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Off-Off-Broadway Review

NY Review: 'The Lathe of Heaven'

NY Review: 'The Lathe of Heaven'
Photo Source: Jane Stein
While marriages of science fiction and theater rarely prove felicitous, the Untitled Theater Company #61's production of Ursula K. Le Guin's classic science-fiction novel "The Lathe of Heaven" proves a happy union of the two forms. Adapter-director Edward Einhorn presents with clarity and intelligence the fantastic tale of a man whose dreams literally reshape reality, wisely focusing on the humanity of the characters rather than the gee-whiz elements of the story. In so doing he frees us to sink into play without being distracted by its bizarre plot.

"The Lathe of Heaven" is not an unqualified success, however. Einhorn packs the show's dream sequences with Taoist poetry set to composer Henry Akona's atonal melodies, and these cloud the piece with extraneous artiness, rather than advancing or uplifting the action.

The narrative follows George Orr, who is sent to a doctor named Haber after he is caught stealing pills to keep him awake. Orr explains that his dreams have the power to alter existence, and when Haber discovers that this is true he begins to use Orr to modify the world. But the changes never happen straightforwardly. For instance, when Haber tells Orr to dream of peace on earth, aliens appear on the moon, causing the nations of the earth to join forces against a common enemy. Wishing to escape Haber, Orr goes to Heather, a civil rights attorney, but she is unable to help him, though she does fall in love with him. When Haber attempts to use the information he's extracted from Orr to enable himself to shape reality with his own dreams, he almost destroys the world. Orr stops him, but in the process his relationship with Heather is wiped away, and he is forced to woo her all over again.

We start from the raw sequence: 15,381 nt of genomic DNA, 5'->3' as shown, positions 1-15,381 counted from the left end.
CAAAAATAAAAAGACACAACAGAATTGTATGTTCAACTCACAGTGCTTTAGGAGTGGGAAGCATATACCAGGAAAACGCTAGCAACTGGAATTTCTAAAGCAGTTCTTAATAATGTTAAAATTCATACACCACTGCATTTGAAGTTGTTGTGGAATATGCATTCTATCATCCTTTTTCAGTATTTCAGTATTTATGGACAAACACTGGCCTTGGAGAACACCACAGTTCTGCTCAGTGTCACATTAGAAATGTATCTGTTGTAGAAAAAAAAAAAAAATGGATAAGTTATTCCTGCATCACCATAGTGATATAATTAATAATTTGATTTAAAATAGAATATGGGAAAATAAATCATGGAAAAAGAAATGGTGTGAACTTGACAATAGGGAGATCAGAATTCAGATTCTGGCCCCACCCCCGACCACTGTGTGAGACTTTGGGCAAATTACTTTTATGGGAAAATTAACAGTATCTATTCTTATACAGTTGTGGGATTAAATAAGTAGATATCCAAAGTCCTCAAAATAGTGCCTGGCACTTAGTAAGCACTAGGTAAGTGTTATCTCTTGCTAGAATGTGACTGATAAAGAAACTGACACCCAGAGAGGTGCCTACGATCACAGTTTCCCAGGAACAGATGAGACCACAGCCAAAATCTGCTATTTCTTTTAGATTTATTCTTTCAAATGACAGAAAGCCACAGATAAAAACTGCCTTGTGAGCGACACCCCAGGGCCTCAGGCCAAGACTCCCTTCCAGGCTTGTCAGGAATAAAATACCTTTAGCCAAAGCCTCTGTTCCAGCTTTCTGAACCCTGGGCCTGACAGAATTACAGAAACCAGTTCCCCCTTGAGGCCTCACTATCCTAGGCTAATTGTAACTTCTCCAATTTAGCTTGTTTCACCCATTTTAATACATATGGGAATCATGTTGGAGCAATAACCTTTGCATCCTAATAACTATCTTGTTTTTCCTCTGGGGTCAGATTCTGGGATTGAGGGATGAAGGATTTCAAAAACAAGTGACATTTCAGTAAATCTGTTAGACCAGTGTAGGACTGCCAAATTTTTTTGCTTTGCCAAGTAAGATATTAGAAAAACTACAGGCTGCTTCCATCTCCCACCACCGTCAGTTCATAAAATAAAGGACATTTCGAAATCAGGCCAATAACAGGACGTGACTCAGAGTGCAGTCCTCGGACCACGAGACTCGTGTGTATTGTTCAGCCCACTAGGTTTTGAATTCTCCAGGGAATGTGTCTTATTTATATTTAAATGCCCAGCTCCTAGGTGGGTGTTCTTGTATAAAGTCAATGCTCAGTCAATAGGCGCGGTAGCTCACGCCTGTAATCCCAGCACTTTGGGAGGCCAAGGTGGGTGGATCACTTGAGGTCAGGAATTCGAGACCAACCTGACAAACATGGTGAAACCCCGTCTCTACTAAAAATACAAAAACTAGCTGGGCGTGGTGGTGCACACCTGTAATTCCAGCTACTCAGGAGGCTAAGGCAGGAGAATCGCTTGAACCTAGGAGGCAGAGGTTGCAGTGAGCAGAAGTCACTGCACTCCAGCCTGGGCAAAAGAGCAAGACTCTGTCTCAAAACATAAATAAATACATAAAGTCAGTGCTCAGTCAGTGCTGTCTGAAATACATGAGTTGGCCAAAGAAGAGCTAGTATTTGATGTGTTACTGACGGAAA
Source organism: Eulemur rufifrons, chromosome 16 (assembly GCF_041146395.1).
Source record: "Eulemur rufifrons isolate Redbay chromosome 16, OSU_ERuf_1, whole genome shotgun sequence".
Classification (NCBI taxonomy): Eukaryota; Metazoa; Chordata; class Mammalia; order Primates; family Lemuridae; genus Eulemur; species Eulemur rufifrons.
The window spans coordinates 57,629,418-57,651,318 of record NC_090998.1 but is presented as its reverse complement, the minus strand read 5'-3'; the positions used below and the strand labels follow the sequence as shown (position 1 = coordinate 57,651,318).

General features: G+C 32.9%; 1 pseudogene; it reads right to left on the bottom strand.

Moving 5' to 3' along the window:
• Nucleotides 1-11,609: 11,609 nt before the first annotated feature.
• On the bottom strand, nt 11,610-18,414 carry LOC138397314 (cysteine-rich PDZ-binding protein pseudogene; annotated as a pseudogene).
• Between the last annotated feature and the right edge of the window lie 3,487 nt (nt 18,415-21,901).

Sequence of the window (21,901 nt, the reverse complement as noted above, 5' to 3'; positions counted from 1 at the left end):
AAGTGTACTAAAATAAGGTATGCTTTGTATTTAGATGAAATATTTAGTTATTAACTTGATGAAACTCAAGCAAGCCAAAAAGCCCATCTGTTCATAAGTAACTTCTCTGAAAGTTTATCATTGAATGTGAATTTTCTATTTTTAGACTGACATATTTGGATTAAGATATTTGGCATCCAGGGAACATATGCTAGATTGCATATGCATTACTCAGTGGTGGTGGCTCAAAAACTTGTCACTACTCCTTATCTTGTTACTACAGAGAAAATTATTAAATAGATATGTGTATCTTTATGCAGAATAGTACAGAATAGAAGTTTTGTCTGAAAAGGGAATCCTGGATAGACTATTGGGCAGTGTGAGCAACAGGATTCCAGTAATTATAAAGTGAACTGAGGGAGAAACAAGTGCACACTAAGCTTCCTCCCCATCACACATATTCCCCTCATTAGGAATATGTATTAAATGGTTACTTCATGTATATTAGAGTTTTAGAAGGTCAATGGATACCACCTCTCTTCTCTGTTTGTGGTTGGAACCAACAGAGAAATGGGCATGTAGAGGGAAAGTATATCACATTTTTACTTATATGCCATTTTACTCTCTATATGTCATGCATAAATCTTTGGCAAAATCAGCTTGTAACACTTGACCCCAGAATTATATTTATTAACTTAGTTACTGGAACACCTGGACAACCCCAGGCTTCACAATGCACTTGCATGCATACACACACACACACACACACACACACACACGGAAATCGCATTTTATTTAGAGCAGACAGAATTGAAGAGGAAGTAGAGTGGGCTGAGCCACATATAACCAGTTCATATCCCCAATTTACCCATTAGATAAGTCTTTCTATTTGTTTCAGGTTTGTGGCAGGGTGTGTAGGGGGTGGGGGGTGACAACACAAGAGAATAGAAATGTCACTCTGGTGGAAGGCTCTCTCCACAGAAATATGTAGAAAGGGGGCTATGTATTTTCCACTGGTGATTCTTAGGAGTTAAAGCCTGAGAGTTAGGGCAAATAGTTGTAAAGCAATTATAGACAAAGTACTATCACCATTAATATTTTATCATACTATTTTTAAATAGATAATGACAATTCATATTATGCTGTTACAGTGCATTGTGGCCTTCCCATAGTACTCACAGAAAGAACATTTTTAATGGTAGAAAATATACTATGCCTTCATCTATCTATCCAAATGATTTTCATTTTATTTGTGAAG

All four actors turn in crackling performances. As Orr, Robert Honeywell finds the anguished human being trapped inside an extraordinary hero. Carolin Samaan's Heather is a person first and a love interest second. As Dr. Haber, Eric Oleson gives us both a ruthless mad scientist and a genuine seeker of truth. John Gallop's sweet-natured, shambling alien is irresistible.

Jane Stein's bare set provides a lot of open space for the actors to fill with human presence, a must for a show in which projections are omnipresent. Fortunately, Kate Freer and David Tennent provide flowing, poetic video that serves the plot and eschews flashiness for its own sake.

While I invite those interested in alternative music theater to see "The Lathe of Heaven," I recommend inquiring beforehand if the theater's air-conditioning is working. It wasn't on the night I attended, and the 3LD Art and Technology Center became oppressively hot by the end of Act 1. "The Lathe of Heaven" deserves better.

Produced by Untitled Theater Company #61 at 3LD Art and Technology Center, 80 Greenwich St., NYC. June 10–30. Wed.–Fri., 8 p.m.; Sat., 3 and 8 p.m.; Sun., 5 p.m. (No performance Sat., June 16, 3 p.m.) (212) 352-3101, (866) 811-4111, or

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